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Mary Mosteller and her husband lived in their dream home only three weeks before Monday night’s flash flood filled their first floor with water, dirt and debris.

The water rose about five feet at the highest point, filled their garage and first-floor rooms and carried four motor vehicles and a few all-terrain vehicles downstream to the Hat Six Ranch east of Casper. By Tuesday morning, the water had receded and left behind a muddy mess.

“When we started building it we had the [Casper Mountain] fires,” Mosteller said. “Now we finished it and moved in and we have floods.”

Areas downstream of the Sheep Herder Hill Fire burn scar faced an extra risk of flooding. Rainfall that is normally absorbed is more likely to run off because burned soil lacks vegetation, according to the National Weather Service.

Brett McDonald, with the NWS Riverton Weather Forecast Office, said flash floods occurred east of Casper after the area received a half inch to three quarters of an inch of rain Monday night.

“When that amount of rain falls in less than an hour, more like a 20- to 30-minute window, that’s more than enough water to cause flooding on a burn scar area,” he said.

Emergency officials reported flooding on the east side of Casper about 8:40 p.m., according to the Riverton NWS. Water crossed Second Street and Hat Six Road near the Clear Fork of Muddy Creek, and there were reports of hail on the east side of the city.

The Mosteller home and ranch on Hat Six Road were close enough to the mountain and creek to be in the path of those flood waters. When the rain started, Mosteller said the water ran through the normal mountain runoff channels. But about 15 minutes later, a spout of black water rushed down the mountain toward their house.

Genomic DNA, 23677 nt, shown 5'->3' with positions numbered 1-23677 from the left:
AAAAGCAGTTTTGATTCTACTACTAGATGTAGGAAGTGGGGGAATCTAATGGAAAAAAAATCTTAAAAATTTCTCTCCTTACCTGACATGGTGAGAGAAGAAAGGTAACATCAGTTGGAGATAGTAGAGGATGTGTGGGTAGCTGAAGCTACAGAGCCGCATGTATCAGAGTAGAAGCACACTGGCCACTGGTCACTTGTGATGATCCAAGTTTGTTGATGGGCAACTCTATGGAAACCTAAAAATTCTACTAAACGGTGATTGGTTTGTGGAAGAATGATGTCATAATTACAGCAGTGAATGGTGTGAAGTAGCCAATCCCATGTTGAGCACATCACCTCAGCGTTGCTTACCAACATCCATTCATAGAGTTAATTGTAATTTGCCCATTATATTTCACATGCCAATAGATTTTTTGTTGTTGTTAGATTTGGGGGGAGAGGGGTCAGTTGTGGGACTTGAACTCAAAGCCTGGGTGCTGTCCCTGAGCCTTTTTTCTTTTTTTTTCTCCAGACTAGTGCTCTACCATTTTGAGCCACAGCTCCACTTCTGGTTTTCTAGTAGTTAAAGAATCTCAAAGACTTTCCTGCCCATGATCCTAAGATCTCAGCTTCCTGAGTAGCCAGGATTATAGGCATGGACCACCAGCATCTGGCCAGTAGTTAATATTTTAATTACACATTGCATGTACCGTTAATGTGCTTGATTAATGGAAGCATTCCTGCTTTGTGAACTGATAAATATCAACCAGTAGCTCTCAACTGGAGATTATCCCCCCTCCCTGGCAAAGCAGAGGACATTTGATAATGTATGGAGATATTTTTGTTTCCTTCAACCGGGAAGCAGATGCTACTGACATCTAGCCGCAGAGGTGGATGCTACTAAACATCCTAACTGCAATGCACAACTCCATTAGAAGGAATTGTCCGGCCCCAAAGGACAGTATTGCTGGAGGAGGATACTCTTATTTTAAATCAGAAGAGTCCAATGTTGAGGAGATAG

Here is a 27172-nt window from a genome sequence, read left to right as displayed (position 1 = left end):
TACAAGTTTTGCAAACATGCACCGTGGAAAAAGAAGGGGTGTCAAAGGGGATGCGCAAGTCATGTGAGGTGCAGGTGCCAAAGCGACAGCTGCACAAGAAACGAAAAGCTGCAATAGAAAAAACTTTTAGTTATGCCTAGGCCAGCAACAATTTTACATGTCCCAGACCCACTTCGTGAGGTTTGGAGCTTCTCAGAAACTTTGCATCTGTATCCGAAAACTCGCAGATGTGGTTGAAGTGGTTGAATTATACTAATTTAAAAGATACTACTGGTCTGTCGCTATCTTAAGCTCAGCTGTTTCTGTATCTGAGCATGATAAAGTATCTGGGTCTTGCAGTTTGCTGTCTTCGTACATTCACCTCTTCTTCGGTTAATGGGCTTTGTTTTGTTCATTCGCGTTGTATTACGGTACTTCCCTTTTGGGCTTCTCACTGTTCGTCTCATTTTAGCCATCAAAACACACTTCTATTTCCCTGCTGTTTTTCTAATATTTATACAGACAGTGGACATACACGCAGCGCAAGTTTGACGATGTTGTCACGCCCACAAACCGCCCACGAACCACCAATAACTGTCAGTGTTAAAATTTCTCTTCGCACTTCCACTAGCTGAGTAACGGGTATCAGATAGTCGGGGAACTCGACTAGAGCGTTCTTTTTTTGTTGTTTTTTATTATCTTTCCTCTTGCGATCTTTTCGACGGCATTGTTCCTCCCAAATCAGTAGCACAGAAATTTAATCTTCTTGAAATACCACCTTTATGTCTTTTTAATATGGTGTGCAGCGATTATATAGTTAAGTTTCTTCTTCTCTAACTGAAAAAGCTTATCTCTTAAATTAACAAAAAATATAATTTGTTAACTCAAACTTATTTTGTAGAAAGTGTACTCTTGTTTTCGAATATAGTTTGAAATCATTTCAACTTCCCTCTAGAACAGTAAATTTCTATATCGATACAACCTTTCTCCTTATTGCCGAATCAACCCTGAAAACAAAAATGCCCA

“I just thought, ‘Oh my god, I’m going to be washed out with my house,” she said. “I’ve never felt anything like that before.”

Mosteller said she felt trapped as the debris-filled water encircled the house, pushing in one garage door and out another. At one point, the water briefly came up to the main door.

She and her husband watched from windows on the second floor, which acts as the main floor of their house, as the water rushed past for more than an hour.

Lt. Stewart Anderson, emergency management coordinator for Natrona County, waded through the leftover rock and mud on Tuesday to survey damage at Hat Six Ranch, where the Mosteller vehicles ended up.

Anderson said the area also lost power, which was restored by Tuesday. The flash flood damaged at least four homes and the area is still at risk of flooding if more rain falls.

“We’re just seeing what the weather will do the next few days,” he said.

The NWS forecast for today includes a chance of isolated thunderstorms, and the rest of the week will continue in a similar manner. Thursday through Saturday there is a chance of thunderstorms with a 20 percent chance of rain.

Jason Anglin, with the Riverton NWS office, said a combination of moisture coming from the southwest and low pressure systems moving through the region have increased the chance of afternoon thunderstorms.

“We’re just kind of in an active pattern,” he said.

A slight high pressure system will move through central Wyoming the next few days, although Anglin said it won’t eliminate the chance for storms, and another low pressure system will likely bring a wave of storms this weekend.

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Reach city reporter Kelly Byer at 307-266-0639.

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